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Wednesday, February 08, 2006
IBM's Power6 Processors to Hit 5.6GHz

At the International Solid-State Circuits Conference (ISSCC) in San Francisco, IBM said its upcoming Power6 microprocessor for servers will run at unprecedented speeds while keeping a lid on power requirements and heat.

The Power6 is a multicore processor designed for higher-end servers running the Unix operating system. Built around silicon-on-insulator (SOI) and other technologies, the Power6 is the follow-on processor to the company?s current Power5 architecture. IBM indicated that the 65-nm Power6 processor will operate in excess of 4-GHz. Intel's Itanium 2 server processor today tops out at 1.66GHz, while the Pentium 4 for desktops currently reaches speeds of 3.8 GHz.

The company also described a 5.6-GHz Power6 processor with 64-Kb of Level 1 data cache. The processor is said to have an eight-way, set-associative design with a two-stage pipeline supporting two independent reads or one writes per cycle.

"In Power6, we basically combined everything we could (throw) at it in terms of fundamental atoms and molecules all the way out to what we knew would be the software that would run on top of that system," said Bernard Meyerson, chief technologist of IBM's Systems and Technology Group.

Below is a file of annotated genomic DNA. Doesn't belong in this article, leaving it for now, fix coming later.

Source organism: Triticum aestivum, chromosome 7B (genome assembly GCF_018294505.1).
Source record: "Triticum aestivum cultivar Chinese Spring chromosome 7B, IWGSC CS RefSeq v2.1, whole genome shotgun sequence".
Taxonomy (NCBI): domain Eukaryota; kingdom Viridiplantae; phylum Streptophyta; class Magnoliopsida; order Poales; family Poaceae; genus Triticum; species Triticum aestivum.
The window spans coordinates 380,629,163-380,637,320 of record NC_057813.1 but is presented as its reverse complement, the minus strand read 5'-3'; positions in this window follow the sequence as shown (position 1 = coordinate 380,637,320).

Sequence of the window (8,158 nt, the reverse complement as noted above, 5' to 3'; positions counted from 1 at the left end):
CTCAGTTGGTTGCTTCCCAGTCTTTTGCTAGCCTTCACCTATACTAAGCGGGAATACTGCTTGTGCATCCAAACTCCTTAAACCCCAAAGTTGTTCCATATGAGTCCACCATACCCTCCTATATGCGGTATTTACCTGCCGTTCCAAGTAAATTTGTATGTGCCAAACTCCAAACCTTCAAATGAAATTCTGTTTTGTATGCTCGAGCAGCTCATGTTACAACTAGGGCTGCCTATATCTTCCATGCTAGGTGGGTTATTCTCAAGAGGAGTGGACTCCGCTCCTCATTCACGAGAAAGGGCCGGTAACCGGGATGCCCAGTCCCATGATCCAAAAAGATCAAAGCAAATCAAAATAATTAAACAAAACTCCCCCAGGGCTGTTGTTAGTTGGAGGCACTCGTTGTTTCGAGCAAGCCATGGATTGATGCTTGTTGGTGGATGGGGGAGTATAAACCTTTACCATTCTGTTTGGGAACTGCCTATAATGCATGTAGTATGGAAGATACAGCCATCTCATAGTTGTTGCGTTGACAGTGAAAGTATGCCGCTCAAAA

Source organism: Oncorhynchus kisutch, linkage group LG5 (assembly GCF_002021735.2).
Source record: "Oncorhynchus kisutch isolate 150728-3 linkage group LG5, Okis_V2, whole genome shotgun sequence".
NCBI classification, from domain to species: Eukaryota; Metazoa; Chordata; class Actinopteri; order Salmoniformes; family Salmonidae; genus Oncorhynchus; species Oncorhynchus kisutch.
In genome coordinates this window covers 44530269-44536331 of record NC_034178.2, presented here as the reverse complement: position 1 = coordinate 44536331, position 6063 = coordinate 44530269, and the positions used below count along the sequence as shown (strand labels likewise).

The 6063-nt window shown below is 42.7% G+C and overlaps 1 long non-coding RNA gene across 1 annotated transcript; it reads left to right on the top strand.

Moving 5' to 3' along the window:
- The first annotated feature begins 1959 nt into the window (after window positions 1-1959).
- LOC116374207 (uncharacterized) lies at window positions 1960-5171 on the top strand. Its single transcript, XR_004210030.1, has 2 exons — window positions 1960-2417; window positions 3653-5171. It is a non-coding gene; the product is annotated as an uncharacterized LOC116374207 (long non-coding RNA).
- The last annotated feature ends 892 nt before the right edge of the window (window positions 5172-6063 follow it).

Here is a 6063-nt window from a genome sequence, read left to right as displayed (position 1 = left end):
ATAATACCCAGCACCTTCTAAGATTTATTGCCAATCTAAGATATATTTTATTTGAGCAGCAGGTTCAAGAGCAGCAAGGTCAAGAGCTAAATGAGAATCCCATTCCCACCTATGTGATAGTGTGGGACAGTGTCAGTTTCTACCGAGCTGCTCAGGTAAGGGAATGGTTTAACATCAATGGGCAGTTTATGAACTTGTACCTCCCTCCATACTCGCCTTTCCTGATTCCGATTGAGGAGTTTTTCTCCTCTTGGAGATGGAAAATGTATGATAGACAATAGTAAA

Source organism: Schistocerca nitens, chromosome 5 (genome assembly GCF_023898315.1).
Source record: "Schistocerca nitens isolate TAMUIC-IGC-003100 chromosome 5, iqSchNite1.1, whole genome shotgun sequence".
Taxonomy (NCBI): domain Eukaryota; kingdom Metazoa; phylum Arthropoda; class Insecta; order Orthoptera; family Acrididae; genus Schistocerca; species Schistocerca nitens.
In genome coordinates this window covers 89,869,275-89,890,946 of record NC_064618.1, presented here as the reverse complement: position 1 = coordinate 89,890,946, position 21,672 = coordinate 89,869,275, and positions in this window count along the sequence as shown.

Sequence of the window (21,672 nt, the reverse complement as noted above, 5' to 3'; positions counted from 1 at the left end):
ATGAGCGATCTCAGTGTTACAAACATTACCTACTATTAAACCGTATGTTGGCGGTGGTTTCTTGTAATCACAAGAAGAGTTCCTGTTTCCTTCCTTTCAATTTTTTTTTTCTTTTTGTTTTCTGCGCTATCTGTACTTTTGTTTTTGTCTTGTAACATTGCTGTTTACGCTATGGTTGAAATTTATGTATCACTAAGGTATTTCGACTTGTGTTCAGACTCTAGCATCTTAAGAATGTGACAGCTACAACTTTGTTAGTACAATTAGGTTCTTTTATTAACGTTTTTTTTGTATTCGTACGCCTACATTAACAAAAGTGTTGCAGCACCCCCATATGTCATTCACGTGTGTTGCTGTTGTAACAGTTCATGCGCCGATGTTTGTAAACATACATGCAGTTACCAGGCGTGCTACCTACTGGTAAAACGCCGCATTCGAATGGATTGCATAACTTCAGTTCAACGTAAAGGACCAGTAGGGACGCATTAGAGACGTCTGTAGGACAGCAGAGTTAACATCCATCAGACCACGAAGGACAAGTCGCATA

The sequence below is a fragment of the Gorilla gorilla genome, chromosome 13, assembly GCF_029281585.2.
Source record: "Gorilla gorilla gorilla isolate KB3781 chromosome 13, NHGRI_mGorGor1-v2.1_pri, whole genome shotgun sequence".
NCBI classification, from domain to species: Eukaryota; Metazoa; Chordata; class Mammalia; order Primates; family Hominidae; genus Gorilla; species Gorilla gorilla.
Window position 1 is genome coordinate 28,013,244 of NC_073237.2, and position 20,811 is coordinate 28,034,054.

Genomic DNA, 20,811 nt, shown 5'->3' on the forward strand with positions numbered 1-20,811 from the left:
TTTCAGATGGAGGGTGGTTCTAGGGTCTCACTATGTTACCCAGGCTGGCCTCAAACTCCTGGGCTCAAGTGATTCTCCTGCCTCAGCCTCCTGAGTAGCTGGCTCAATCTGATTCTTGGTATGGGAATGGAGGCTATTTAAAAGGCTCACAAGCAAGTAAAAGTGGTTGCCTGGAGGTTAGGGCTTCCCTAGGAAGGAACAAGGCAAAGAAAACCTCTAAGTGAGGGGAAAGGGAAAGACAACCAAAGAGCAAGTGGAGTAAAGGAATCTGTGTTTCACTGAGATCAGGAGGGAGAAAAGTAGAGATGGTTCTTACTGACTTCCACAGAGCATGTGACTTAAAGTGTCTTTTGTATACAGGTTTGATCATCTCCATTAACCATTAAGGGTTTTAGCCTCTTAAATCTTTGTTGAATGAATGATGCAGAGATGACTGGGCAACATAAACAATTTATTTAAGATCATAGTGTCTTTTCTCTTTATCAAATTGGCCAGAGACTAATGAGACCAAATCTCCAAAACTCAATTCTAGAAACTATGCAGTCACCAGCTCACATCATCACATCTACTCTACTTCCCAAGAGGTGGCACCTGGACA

"Despite the speeds, it will have a lower power density than in some chips found in today's desktops," Meyerson added.

IBM also makes use of a 5-GHz duty-cycle correction clock distribution network for the processor. In the network, the company implements a copper distribution wire that is 3 microns wide and 1.2 microns thick.

In another paper, IBM described low-latency fixed-point and binary floating-point units for the Power6. The floating-point unit incorporates ?many microarchitectures, logic, circuit, latch and integration techniques to achieve 6-cyle, 13-FO4 pipeline,? according to the company?s paper.

The Power6 design uses dual power supplies, a logic supply in the 0.9-to-1.2 Volt range and an SRAM power supply at about 150-mV higher.

The International Solid-State Circuits Conference (ISSCC) runs through Friday.

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